Sunday, December 19, 2010

We still need the "darkroom"

Almost all pictures can be helped by a little Photoshop.
More and more newspapers are having their reporters take pictures. That's O.K. That's right, I think it is about time reporters shot some of their own art. Today's cameras make shooting a quick head and shoulders or a fast shot of a crumpled fender easy. I say free up the photogs for the stuff that requires a skillful photographer.

Just because reporters are now also shooters does not mean the paper can get by without trained photographers. Unfortunately, the folk in charge of today's newspaper chains can't see past the bottom line. If they could, they would still have lab staff. With the wet darkroom gone, these bean-counters let all the lab staff go.

And along with all the folk they showed the door, they also moved a lot of concern with picture quality out of the newsroom. Don't follow the lead of the newspaper folk. Set up a darkroom, an electronic darkroom, and "print" your pictures.

At a minimum, this photo needed white and black points set.
I use Photoshop. But I have played with Adobe Elements and Adobe Lightroom and found them very good for the price. On vacation, caught without Photoshop loaded on my laptop, I resorted to using ACDSee to enhance my images.

Compare today's two pictures. The top picture has been "printed" in the electronic darkroom (Photoshop). The bottom picture is just as it came from the camera. The difference is not always this dramatic but almost all images benefit from some "printing."

And now you know why, if your paper is like The London Free Press, why the images in your paper are occasionally so poor.

Addendum: I noticed that this post was hit by someone at The London Free Press. So, I quickly found an image shot by a reporter, John Miner.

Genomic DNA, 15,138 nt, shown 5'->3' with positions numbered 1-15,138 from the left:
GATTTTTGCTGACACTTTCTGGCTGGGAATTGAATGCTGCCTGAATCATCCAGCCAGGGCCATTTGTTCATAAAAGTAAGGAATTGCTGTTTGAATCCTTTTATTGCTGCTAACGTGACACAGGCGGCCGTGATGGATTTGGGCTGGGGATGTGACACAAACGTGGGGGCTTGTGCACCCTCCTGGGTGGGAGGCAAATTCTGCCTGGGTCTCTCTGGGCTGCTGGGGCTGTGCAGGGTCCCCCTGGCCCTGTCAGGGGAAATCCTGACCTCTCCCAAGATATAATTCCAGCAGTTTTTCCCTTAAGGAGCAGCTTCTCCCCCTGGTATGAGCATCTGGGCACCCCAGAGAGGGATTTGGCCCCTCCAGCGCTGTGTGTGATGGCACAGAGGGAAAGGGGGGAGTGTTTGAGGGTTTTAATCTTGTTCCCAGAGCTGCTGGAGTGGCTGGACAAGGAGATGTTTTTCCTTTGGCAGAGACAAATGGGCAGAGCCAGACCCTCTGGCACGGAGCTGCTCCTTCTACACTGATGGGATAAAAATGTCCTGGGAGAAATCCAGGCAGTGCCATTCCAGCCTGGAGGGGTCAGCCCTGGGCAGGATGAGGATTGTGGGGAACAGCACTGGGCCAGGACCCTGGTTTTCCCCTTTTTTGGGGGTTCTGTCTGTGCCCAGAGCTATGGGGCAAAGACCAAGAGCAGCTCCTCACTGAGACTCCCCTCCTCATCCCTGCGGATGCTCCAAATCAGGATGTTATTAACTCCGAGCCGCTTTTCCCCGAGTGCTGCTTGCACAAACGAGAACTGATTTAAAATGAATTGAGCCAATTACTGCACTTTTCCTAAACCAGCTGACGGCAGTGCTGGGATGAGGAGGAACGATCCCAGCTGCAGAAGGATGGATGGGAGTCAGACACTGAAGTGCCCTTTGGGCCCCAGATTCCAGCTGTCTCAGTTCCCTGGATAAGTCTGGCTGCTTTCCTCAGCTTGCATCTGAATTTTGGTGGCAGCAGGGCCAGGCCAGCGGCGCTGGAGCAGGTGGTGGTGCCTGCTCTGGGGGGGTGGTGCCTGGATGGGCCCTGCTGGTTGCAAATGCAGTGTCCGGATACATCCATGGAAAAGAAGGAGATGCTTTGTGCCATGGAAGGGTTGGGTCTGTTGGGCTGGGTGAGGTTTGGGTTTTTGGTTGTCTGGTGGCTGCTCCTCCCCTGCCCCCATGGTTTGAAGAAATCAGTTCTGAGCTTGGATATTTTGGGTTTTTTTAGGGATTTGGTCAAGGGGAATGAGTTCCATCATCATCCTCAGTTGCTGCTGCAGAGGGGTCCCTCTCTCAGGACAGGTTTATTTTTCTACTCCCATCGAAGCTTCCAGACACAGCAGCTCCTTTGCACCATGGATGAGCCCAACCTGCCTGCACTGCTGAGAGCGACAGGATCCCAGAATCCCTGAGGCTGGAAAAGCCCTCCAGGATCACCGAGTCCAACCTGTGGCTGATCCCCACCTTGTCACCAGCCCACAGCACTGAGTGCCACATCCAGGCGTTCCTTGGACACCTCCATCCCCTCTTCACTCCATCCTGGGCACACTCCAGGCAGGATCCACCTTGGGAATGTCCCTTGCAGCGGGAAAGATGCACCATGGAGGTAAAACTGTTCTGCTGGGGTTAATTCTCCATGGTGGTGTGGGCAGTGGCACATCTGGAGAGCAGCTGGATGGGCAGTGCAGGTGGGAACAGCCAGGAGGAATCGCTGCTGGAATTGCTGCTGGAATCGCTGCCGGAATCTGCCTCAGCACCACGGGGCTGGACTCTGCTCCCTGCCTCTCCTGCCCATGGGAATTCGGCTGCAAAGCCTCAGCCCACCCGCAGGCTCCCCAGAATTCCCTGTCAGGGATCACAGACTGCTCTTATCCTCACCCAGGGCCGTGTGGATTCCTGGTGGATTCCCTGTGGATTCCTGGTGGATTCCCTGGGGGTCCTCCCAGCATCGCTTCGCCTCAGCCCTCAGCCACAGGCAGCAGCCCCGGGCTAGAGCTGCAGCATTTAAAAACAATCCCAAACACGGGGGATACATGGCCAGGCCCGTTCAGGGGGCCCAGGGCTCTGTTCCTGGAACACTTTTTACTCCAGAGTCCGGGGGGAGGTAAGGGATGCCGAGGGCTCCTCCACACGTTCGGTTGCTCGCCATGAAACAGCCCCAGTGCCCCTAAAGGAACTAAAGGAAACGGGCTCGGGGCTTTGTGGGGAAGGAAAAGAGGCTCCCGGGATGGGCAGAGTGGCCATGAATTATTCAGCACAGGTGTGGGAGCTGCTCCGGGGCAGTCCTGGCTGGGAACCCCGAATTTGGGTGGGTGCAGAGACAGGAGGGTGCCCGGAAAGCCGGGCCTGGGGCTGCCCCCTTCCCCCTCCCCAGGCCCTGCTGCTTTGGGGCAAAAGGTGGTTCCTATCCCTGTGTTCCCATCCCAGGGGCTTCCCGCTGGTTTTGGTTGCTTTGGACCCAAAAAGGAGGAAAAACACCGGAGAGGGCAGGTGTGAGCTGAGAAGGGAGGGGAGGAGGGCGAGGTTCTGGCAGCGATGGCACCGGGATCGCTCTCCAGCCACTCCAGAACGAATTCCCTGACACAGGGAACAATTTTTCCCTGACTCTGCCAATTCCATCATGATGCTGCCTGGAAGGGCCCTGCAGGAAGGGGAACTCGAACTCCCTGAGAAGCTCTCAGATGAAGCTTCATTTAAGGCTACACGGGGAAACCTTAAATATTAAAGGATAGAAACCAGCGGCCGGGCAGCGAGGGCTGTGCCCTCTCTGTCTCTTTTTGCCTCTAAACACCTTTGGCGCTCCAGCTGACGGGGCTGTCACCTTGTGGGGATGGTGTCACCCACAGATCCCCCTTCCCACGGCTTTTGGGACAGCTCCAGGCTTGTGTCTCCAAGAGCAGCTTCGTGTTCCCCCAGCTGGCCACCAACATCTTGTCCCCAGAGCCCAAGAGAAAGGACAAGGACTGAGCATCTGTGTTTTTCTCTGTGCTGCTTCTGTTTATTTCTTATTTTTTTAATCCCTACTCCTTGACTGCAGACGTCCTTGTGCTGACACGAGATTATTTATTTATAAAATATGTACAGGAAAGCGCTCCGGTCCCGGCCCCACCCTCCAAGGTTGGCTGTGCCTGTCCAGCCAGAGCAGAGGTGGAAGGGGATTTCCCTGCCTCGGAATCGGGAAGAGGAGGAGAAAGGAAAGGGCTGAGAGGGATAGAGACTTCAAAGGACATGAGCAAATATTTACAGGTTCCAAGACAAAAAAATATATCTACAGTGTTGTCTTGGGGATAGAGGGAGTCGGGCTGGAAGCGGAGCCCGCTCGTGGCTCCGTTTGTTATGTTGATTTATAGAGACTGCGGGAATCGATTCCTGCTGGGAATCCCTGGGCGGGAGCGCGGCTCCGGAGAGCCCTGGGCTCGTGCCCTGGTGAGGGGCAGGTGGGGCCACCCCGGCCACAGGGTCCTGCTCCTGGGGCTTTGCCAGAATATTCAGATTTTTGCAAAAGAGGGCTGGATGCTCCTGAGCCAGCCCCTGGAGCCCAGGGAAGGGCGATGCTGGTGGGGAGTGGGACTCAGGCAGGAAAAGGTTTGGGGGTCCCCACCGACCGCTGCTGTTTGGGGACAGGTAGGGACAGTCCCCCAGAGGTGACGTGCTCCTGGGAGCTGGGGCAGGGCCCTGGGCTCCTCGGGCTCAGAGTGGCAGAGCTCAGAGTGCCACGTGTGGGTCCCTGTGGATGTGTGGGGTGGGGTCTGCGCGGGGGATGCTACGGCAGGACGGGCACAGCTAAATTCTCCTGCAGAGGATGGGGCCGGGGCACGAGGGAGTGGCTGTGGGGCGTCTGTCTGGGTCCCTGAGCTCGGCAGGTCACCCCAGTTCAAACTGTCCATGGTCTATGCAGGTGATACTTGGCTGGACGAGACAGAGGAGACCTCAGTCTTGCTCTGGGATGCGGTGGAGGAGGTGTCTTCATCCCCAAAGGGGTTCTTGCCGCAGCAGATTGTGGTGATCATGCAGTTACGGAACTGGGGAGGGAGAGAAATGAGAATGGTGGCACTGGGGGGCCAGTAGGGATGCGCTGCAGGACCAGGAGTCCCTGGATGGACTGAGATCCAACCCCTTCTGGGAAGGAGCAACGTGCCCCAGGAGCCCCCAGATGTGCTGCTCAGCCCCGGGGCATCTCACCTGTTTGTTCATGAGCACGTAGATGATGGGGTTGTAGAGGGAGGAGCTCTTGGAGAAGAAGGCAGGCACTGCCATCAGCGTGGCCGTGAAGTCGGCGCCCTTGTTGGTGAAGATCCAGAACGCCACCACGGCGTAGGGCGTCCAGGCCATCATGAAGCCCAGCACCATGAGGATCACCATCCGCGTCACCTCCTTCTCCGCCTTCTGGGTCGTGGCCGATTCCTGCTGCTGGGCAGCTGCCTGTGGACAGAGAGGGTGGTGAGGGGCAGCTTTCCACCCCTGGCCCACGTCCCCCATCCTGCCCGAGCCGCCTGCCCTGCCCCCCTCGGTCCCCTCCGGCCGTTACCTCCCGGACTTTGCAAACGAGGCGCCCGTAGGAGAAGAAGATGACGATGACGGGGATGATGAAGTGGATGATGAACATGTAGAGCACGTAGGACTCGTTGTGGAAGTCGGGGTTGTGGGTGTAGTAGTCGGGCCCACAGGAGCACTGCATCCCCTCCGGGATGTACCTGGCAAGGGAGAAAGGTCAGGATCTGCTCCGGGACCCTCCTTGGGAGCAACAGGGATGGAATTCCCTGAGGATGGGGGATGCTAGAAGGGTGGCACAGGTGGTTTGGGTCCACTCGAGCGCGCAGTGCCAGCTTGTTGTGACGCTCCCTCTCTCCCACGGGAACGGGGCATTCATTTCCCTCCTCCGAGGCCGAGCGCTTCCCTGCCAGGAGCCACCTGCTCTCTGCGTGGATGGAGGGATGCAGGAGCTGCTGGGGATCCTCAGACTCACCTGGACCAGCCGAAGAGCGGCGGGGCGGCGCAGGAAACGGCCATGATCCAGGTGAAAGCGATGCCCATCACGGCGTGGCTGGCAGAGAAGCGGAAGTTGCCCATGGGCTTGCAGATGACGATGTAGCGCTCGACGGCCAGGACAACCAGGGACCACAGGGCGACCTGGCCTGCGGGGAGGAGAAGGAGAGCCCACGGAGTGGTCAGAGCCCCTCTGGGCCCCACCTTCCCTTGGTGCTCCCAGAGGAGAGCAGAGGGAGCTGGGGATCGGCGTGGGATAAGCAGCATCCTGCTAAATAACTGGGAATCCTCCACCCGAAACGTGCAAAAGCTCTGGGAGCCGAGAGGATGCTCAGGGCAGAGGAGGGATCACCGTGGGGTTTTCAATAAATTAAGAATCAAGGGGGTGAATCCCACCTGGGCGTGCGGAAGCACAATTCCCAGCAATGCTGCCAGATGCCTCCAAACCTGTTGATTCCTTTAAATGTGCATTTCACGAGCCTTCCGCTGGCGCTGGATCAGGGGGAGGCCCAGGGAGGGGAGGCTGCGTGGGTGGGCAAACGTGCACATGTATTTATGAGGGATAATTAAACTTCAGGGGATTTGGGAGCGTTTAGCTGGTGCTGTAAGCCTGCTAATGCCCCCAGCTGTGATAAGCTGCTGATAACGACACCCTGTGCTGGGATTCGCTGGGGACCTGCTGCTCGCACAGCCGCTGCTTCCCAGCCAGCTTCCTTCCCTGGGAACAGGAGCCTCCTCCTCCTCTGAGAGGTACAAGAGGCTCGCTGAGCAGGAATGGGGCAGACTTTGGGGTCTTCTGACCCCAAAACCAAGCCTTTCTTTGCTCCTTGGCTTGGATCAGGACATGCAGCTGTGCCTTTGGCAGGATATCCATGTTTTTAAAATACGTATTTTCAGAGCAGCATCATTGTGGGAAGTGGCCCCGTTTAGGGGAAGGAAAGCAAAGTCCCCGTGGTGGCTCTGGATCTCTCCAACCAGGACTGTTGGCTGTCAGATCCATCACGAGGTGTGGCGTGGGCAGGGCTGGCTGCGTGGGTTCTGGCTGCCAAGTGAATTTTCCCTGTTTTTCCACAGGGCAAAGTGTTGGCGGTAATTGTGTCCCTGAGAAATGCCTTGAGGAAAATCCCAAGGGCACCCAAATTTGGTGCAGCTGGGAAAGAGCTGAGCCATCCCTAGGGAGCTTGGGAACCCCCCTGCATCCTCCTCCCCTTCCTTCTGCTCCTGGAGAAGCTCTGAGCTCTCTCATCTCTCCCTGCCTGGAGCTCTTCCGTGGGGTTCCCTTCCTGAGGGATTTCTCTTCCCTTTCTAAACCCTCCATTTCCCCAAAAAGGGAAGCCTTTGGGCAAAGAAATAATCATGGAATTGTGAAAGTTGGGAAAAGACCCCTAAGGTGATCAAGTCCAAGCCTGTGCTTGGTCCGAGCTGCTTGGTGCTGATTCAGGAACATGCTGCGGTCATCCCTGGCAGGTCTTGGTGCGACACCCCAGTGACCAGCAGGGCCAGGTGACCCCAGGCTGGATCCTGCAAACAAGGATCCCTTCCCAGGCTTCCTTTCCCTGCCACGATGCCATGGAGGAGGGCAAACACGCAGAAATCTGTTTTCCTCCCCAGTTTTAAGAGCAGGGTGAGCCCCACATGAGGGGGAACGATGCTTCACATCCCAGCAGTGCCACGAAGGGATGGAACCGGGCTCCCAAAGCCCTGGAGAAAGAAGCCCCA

In the old days a picture shot by a reporter was printed by the lab staff. When the lab staff was let go, the duty fell to the photographers. Now, with the photo staff severely chopped and under great strain, I'm not sure who enhances the pictures shot by reporters. From the looks of this example, the answer is no one.

John Miner's a bright guy, very talented. There are some nice things about his shot. The movement, the one foot off the ground and the other lifted. The flying snow. But the image is presented to the reader in a very poor manner. The picture says: "We don't care about quality."

I am not suggesting that John Miner or the photo staff should enhance this image. This could be done by the modern equivalent of the old lab staff and this would free photographers for shooting and free reporters for reporting. Both should be encouraged to be two-way people but with reporters the emphasis would be on the writing and with photographers on the art.

That said, if papers were using their staff wisely, they would be amazed at the untapped talent in their newsrooms. For instance, one photographer at The Free Press started out in a journalism course. Originally, this fine shooter wanted to be a reporter. As a double-threat person, a two-way person, this photographer would do a superb job if given the chance, and the time to do it right.

As I was saying, almost all images can benefit from a trip to the "darkroom."

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